Front Page Titles (by Subject) TO EDWARD COLES. 1 chic. hist. soc. mss. - The Writings, vol. 8 (1808-1819)
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TO EDWARD COLES. 1 chic. hist. soc. mss. - James Madison, The Writings, vol. 8 (1808-1819) 
The Writings of James Madison, comprising his Public Papers and his Private Correspondence, including his numerous letters and documents now for the first time printed, ed. Gaillard Hunt (New York: G.P. Putnam’s Sons, 1900). Vol. 8.
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TO EDWARD COLES.1chic. hist. soc. mss.
Montpellier, Sept. 3, 1819.
I have received, my dear Sir, your agreeable letter of July 20 wch. was very long on the way.
We congratulate you much on the various successes of your western career. The first thing that strikes is the rapidity of your promotions. Bounding over the preliminary sailorship, the first step on the deck of your Bark, pardon me, of the nobler structure, your Ark, makes you a Pilot. The name of Pilot is scarcely pronounced, before you are a Captain. And in less than a twinkling of an eye, the Captain starts up a Commodore. On the land, a scene opens upon us in which you equally figure. We see you at once a ploughman, a rail splitter, a fence builder, a cornplanter, a Haymaker, and soon to be a wheat sower. To all these rural felicities, which leave but a single defect on your title of Husband-man, you add the polished pleasures of a Town, you mean a City, life. And to cap the whole, you enjoy the official dignity of Register of the land office in the important Territory of Illinois. We repeat our congratulations on all these honors & employments, and wish that the emoluments may fully equal them.
You are well off, for this year at least, in being where you can expect bread from corn planted in July. Here famine threatens us, in the midst of fields planted in April. So severe a drought is not remembered. We have had no rain, scarcely, throughout the months of June, July & Aug’st, and the earth previously but little charged with moisture. On some farms, among them my two small ones near me, there has been no rain at all, or none to produce a sensible effect. In some instances there will not be the tythe of a crop, and the drought has been very general not only in this, but in other States. It has been, I understand particularly severe throughout the Tobacco Districts in Virg’a and must make this crop very scanty. It is at this critical moment feeling in all its force, the want of rain. I fear that Albemarle has no better than neighbour’s fare. Fortunately for us the wheat crop was everywhere very fine, and well harvested.
The season has been as remarkable too for the degree & constancy of its heat, as for its dryness. The Thermometer in the coolest part of my largest room was on two days, at 92°, for several at 90 & 91, and generally from 84 to 5-6-7-8. Our springs & wells have not yet entirely failed; but without copious rains this must quickly be the case.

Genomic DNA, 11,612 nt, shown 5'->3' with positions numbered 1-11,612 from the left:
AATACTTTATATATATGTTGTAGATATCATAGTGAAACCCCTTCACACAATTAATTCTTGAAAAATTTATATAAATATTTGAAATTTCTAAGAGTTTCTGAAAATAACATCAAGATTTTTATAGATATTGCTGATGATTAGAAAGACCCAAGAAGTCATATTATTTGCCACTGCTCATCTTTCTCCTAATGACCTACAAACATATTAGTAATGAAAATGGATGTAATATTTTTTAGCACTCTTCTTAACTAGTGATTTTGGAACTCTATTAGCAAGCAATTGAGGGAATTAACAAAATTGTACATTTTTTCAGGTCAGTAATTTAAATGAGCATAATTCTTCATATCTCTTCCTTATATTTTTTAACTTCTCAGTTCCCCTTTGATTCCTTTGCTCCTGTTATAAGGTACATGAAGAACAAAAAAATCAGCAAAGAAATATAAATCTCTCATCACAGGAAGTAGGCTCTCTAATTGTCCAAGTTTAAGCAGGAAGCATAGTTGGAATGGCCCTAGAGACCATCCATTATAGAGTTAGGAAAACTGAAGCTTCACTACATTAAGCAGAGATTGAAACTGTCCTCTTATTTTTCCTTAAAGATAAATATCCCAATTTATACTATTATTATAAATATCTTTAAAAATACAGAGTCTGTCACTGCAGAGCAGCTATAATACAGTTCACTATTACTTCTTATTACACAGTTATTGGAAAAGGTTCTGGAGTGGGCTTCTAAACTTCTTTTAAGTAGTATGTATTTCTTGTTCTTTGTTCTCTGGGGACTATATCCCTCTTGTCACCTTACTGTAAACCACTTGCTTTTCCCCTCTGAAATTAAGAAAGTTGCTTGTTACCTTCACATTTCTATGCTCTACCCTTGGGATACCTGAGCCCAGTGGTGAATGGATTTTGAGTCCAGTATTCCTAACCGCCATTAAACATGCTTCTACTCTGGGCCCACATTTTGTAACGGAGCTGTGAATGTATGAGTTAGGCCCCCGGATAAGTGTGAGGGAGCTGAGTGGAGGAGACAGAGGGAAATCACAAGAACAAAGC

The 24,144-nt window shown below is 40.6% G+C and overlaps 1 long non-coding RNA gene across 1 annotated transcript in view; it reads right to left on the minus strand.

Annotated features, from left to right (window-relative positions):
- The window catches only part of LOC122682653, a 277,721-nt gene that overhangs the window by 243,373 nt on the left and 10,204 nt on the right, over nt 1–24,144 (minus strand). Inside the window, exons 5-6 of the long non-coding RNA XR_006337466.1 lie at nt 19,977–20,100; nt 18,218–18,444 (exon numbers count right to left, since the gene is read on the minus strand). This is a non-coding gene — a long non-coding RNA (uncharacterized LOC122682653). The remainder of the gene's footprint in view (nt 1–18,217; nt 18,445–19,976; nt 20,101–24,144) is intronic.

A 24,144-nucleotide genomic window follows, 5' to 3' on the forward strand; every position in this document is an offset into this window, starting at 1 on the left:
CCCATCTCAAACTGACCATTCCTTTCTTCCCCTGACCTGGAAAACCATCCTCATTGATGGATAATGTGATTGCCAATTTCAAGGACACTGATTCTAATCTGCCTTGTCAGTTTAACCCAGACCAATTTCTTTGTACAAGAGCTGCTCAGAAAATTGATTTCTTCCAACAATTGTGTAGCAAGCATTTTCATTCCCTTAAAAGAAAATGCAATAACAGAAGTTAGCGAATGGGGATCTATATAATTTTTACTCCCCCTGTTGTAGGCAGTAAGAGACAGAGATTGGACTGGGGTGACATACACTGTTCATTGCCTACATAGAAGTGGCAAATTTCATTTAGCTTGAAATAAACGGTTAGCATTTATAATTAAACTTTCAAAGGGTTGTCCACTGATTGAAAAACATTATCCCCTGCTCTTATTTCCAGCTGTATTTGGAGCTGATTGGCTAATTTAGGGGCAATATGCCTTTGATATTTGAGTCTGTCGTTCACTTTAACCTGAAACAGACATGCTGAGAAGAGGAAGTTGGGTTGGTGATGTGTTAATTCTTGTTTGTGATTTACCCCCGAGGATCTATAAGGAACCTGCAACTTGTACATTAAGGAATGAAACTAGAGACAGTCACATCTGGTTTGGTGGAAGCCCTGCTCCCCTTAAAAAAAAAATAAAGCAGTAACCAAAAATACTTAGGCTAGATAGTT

You are pursuing, I observe, the true course with your negroes, in order to make their freedom a fair experiment for their happiness. With the habits of the slave, and without the instruction, the property, or the employments of a freeman, the manumitted blacks, instead of deriving advantage from the partial benevolence of their Masters, furnish arguments against the general efforts in their behalf. I wish your philanthropy could compleat its object, by changing their colour as well as their legal condition. Without this, they seem destined to a privation of that moral rank & those social participations which give to freedom more than half its value.
Mrs. Madison as well as myself, is much gratified by your promise to devote the next winter to your native haunts. We hope your arrangements will give us an ample share of your time. We will then take the case of your Bachelorship, into serious & full consideration. Mrs. M. is well disposed to give all her aid, in getting that old thorn out of your side, and putting a young rib in its place. She very justly remarks, however, that with your own exertions, hers will not be wanted & without them not deserved.
Accept our joint & affectionate wishes for your health & every other happiness.
END OF VOLUME VIII
[1 ]Coles was Madison’s secretary from 1810 to 1816 and in 1819 went to Edwardsville, Ill., where he freed all his slaves, giving to each man 160 acres of land. He was governor of Illinois from 1823 to 1826. See Sketch of Edward Coles, Second Governor of Illinois, by Elihu B. Washburne, Chicago, 1882.